• I say that technique is only 30% of confidence. You get your technique perfect and at best, you'll only be 30% confident.
  • The next 30% is skills. In golf, there's 11 shot categories; driver, fairway, woods, long irons, mid irons, short irons, chipping, pitching, bunkers, and short, middle, long putts. There's 11 categories. There's about nine skills in each of those categories; high, low, normal, draw, fade, and straight. In total, there's about 6500 skills and you need to learn to deal with all of these different skills and your reaction to the situations. So, “If that happens, I do this, because last time it happened, I learnt from it.” That's what knowing is. So by turning the technique into the skills through practice, that gives us 60% of confidence.
  • Next is testing. You've got to test something, you've got to put it into a test situation where you challenge it, and you test it, and you see whether it actually works.
  • The biggest intimidation in golf is the boundaries. It's never the target. It is what is around the target that is the intimidation; the bunkers, the water, the outer bounds fence, the trees. To start with, we have to visualise what we'll do, and anticipate it will happen and this is what I'm going to do, but then, hopefully, when it does happen and then you do succeed then you will have some success, and that's what you'll be able to draw upon. So you recall that practice success and you choose to run that programme rather than the last. That's an important thing. You have to choose to run that programme. Now we're getting close to knowing and you're about 90% confident.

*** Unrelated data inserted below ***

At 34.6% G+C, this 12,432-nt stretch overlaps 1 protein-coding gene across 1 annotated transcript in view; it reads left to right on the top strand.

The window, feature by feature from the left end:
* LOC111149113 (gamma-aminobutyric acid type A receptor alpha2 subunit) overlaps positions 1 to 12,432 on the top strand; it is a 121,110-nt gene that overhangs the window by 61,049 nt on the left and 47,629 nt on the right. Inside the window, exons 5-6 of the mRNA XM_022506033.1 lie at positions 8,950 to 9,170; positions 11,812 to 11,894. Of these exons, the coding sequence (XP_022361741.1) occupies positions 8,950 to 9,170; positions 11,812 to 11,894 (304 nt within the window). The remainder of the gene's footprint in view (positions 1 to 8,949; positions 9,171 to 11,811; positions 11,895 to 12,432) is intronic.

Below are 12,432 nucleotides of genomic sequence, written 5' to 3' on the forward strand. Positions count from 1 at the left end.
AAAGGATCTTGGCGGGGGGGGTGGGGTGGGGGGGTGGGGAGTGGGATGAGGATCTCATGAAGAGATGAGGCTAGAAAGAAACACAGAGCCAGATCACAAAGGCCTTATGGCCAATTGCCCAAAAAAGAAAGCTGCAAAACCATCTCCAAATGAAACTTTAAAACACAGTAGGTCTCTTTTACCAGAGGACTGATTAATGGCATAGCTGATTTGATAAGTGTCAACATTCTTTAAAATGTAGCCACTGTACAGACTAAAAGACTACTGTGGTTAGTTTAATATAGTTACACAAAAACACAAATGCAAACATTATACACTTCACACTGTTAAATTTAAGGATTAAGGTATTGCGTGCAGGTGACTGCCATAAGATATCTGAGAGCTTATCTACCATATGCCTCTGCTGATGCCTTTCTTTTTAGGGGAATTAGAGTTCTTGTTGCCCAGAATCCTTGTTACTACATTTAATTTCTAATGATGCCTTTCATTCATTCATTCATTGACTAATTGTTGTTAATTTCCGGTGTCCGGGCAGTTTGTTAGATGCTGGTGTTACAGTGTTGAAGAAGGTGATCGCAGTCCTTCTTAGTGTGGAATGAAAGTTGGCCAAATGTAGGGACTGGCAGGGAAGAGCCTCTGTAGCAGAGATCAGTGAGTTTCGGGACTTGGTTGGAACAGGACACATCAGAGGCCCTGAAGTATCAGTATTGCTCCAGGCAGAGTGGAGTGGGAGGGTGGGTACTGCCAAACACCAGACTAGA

• The last 10% is when you're right at the coalface, and you're in competition, and you've got a 100 metre shot, and you're saying to yourself, “This is just like the one I did three in a row last night. I know I can do this.” That's what confidence is. And choosing to remember that you did this three times in a row, and you go through your full routine.
  • The four step routine is:
    • Decide on the shot – you do an analysis of distance, wind etc.
    • Prepare for the shot – have your practice swings, you're visualising, theorising, you're preparing for the shot. Hopefully, you're repeating a swing that you know has succeeded in the past. This is just like that shot.
    • Set up the routine – grip, stance, ball, position, posture, and aim. Now you're setting up for that shot that you've decided on playing, prepared to play, set up to play.
    • Execute the routine – Hit the ball. This is the easiest thing to do and the hardest thing to do at the same time. The reason it is the easiest thing to do is because there is no further thought required. The reason it is the hardest thing to do is because there is no further thought required. You've got to get out of your way and trust and commit, and only you know, on every individual shot, whether you actually do that.

On applying skills improvement to business

  • It's knowing. How do we create situations? First of all we have to imagine it and decide what we're going to do when it happens, but then prepare for it as much as possible, and have all of our contingencies in place. Then we just keep growing with that, but I think the most vital step is the principles behind anchoring.